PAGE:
= Price + P&P
This is the Total Price / Largest Volume.
Or in other words, it’s the price per ml inclusive of postage and packaging. Postage and packaging prices are arbitrary in a sense, given the profit margins on beard oil are so high.
This is the most telling metric and gives you the relative picture of the value of the oil compared to the market median.
This metric states the number of carrier oils contained in the product.
Again, if a vendor offers multiple products, the most representative sample is chosen. In the majority of cases, beard oil vendors have a common base mixture (made up of carrier oils) to which they may add various scents (essential oils) to make up different product lines.
Note: some beard oil vendors clumsily neglect to list their ingredients – either on their bottles or on their websites. In these cases, these metrics are omitted.
Likewise, this is the number of essential oils in the recipe.
It is common for vendors to have to have a “thin range” for the number of essential oils they include in their recipes. I.e., a vendor will have one product with 3 essentials oils and another with 4. It is not common to find a vendor that sells one product with 4 essential oils and one with 10 essential oils. So, once again, when multiple products exist, the most representative sample is taken.
Note: Vitamin E is considered an essential oil for this report.
This metric reflects the carrier oil that is contained in the highest proportion in the recipe.
I identify this from the oil that is listed first on the ingredients list on the manufacturers website or bottle.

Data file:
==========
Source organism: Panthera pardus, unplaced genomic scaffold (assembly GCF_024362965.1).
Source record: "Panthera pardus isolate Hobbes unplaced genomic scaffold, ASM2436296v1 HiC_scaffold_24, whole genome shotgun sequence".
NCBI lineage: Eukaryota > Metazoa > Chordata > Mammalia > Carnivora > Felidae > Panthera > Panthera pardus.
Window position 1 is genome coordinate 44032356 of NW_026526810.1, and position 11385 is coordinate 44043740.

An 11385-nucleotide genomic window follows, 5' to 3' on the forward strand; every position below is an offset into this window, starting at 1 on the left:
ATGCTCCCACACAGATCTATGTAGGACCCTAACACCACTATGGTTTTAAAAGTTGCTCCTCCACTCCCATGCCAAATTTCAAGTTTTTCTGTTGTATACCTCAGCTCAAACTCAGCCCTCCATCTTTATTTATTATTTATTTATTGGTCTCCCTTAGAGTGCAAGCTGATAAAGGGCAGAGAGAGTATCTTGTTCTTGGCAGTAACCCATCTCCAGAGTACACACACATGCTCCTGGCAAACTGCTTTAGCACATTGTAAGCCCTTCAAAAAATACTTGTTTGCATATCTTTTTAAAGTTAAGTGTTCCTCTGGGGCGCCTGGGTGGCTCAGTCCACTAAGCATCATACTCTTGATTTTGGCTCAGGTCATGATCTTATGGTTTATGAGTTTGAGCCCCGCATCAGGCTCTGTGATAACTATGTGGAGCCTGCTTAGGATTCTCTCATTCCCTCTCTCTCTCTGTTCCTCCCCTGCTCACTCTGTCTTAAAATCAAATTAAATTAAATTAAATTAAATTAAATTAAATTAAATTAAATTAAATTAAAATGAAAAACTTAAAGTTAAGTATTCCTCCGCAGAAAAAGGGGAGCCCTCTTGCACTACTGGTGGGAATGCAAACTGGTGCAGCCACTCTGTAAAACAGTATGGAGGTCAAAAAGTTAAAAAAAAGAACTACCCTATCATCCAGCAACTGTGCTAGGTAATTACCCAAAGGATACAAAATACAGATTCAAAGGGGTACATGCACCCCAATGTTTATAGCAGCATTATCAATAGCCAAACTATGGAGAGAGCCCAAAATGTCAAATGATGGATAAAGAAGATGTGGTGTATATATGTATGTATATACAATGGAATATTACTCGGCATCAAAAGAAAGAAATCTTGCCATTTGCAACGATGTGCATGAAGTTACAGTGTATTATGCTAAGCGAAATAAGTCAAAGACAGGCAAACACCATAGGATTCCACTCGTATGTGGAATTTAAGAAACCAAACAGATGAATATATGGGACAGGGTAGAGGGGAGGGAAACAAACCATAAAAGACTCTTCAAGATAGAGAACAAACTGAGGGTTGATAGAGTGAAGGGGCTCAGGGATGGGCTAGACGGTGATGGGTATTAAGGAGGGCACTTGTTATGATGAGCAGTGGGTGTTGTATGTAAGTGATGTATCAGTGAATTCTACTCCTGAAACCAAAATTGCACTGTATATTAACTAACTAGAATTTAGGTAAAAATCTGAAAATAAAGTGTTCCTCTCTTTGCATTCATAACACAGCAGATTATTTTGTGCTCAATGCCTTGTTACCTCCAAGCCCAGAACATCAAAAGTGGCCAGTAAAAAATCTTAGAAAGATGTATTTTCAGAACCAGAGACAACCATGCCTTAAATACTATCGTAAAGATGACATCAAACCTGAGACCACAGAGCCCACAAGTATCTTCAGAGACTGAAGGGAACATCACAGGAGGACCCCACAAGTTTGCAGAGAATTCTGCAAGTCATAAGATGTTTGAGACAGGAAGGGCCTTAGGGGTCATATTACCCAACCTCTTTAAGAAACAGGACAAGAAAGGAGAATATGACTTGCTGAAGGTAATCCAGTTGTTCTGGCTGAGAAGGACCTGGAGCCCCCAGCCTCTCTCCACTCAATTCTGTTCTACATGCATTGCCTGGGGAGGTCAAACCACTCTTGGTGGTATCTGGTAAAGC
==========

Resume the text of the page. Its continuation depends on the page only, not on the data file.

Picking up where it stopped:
Total number of beard oil vendors: 19
The results are in!
As with every other country around the globe, the de facto standard of 30ml bottles has emerged.
In fact – out of 19 vendors – only two offered beard oil in any other size! A sign of the fledgling industry that will no doubt change as competition increases.
The price range is disparate, as is to be expected with beard oil. I observed prices as far apart as R80 – R420, with the average being 170.
The most telling metrics however is the price per ml. This is your key indicator as a consumer!
The average price of South African beard oil is R6 per ml.
Now, if you find beard oil that is priced higher than this, simply be aware and look for a justification for the higher than average price. Are thereperhaps more than 3 carrier oils and 3 essential oils in the recipe?
Interestingly, the average number of carrier oils and essential oils is 3 each. This is a little lower than other countries, where the median tends closer to 4. Having said this, around half of the 19 major vendors do not clearly list their ingredients on their websites, so it is difficult to say whether they may have included more than 3 oils!
South Africa’s most popular primary base oil is equally split between Almond, Argan and Jojoba.
So what conclusions should the average South African consumer draw from this report?
The key consumer guidelines are as follows:
The South African Beard Oil industry is a great place to be! Early in its development, the astute consumer who is aware of pricing mechanics can still find a great buy!
As with every country, there are many talented and passionate artisans working their craft and creating unique, fascinating and high quality products!
If you fancy sampling a specimen I’ve awarded a Clear or Golden Thumbs Up to, just head on over to my collection of the best beard oils in the world and sort the table by country of Origin.
Until next time.